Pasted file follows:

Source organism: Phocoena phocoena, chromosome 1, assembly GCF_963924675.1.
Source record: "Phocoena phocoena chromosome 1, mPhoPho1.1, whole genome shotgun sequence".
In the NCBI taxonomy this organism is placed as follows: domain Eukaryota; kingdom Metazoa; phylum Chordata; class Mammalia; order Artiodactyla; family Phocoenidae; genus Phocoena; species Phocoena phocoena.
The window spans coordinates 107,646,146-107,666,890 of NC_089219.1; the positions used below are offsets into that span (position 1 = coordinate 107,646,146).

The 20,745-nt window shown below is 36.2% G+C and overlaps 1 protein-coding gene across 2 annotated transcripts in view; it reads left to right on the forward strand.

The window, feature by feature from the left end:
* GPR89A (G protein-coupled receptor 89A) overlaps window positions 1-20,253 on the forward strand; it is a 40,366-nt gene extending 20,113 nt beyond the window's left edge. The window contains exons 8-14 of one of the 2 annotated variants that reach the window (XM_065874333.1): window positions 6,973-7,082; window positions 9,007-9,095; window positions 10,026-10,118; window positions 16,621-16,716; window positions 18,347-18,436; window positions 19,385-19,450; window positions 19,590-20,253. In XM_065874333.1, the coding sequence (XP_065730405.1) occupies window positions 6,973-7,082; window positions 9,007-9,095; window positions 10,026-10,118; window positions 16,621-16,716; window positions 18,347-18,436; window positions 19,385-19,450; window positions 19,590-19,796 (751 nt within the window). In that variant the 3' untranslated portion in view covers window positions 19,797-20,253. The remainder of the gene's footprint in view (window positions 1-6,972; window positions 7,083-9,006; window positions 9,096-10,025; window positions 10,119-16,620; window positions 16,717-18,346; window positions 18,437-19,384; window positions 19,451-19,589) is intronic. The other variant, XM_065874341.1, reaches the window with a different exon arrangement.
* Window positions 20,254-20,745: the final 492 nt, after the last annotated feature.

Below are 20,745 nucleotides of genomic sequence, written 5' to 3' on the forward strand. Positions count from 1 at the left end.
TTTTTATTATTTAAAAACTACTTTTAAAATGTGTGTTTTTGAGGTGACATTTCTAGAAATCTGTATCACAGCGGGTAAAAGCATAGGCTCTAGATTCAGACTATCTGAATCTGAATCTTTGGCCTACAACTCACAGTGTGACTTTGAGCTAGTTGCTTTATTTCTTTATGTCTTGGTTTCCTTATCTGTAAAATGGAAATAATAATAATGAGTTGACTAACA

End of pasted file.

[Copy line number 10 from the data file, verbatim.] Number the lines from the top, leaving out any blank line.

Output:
TTTTTATTATTTAAAAACTACTTTTAAAATGTGTGTTTTTGAGGTGACATTTCTAGAAATCTGTATCACAGCGGGTAAAAGCATAGGCTCTAGATTCAGACTATCTGAATCTGAATCTTTGGCCTACAACTCACAGTGTGACTTTGAGCTAGTTGCTTTATTTCTTTATGTCTTGGTTTCCTTATCTGTAAAATGGAAATAATAATAATGAGTTGACTAACA